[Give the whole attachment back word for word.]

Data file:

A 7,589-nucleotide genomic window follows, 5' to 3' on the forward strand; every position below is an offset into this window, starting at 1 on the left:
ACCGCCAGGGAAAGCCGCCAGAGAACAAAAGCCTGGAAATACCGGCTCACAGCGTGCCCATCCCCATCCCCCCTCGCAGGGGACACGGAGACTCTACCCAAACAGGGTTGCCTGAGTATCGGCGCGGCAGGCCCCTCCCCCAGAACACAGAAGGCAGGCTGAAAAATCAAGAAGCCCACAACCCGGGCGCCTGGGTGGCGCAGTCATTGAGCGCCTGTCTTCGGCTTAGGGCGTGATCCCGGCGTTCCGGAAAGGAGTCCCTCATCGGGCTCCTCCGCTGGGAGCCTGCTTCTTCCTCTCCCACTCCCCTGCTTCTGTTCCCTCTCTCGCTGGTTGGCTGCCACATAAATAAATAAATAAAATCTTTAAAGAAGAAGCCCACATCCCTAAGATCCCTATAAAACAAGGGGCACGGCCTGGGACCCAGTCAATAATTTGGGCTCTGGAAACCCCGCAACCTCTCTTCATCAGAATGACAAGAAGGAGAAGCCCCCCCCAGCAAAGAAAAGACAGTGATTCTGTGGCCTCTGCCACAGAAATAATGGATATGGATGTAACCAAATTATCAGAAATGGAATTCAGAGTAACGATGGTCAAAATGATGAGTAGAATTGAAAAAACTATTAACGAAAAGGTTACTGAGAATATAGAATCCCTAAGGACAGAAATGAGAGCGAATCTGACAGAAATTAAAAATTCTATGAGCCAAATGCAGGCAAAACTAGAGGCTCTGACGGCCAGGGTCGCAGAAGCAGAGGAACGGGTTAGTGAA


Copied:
A 7,589-nucleotide genomic window follows, 5' to 3' on the forward strand; every position below is an offset into this window, starting at 1 on the left:
ACCGCCAGGGAAAGCCGCCAGAGAACAAAAGCCTGGAAATACCGGCTCACAGCGTGCCCATCCCCATCCCCCCTCGCAGGGGACACGGAGACTCTACCCAAACAGGGTTGCCTGAGTATCGGCGCGGCAGGCCCCTCCCCCAGAACACAGAAGGCAGGCTGAAAAATCAAGAAGCCCACAACCCGGGCGCCTGGGTGGCGCAGTCATTGAGCGCCTGTCTTCGGCTTAGGGCGTGATCCCGGCGTTCCGGAAAGGAGTCCCTCATCGGGCTCCTCCGCTGGGAGCCTGCTTCTTCCTCTCCCACTCCCCTGCTTCTGTTCCCTCTCTCGCTGGTTGGCTGCCACATAAATAAATAAATAAAATCTTTAAAGAAGAAGCCCACATCCCTAAGATCCCTATAAAACAAGGGGCACGGCCTGGGACCCAGTCAATAATTTGGGCTCTGGAAACCCCGCAACCTCTCTTCATCAGAATGACAAGAAGGAGAAGCCCCCCCCAGCAAAGAAAAGACAGTGATTCTGTGGCCTCTGCCACAGAAATAATGGATATGGATGTAACCAAATTATCAGAAATGGAATTCAGAGTAACGATGGTCAAAATGATGAGTAGAATTGAAAAAACTATTAACGAAAAGGTTACTGAGAATATAGAATCCCTAAGGACAGAAATGAGAGCGAATCTGACAGAAATTAAAAATTCTATGAGCCAAATGCAGGCAAAACTAGAGGCTCTGACGGCCAGGGTCGCAGAAGCAGAGGAACGGGTTAGTGAA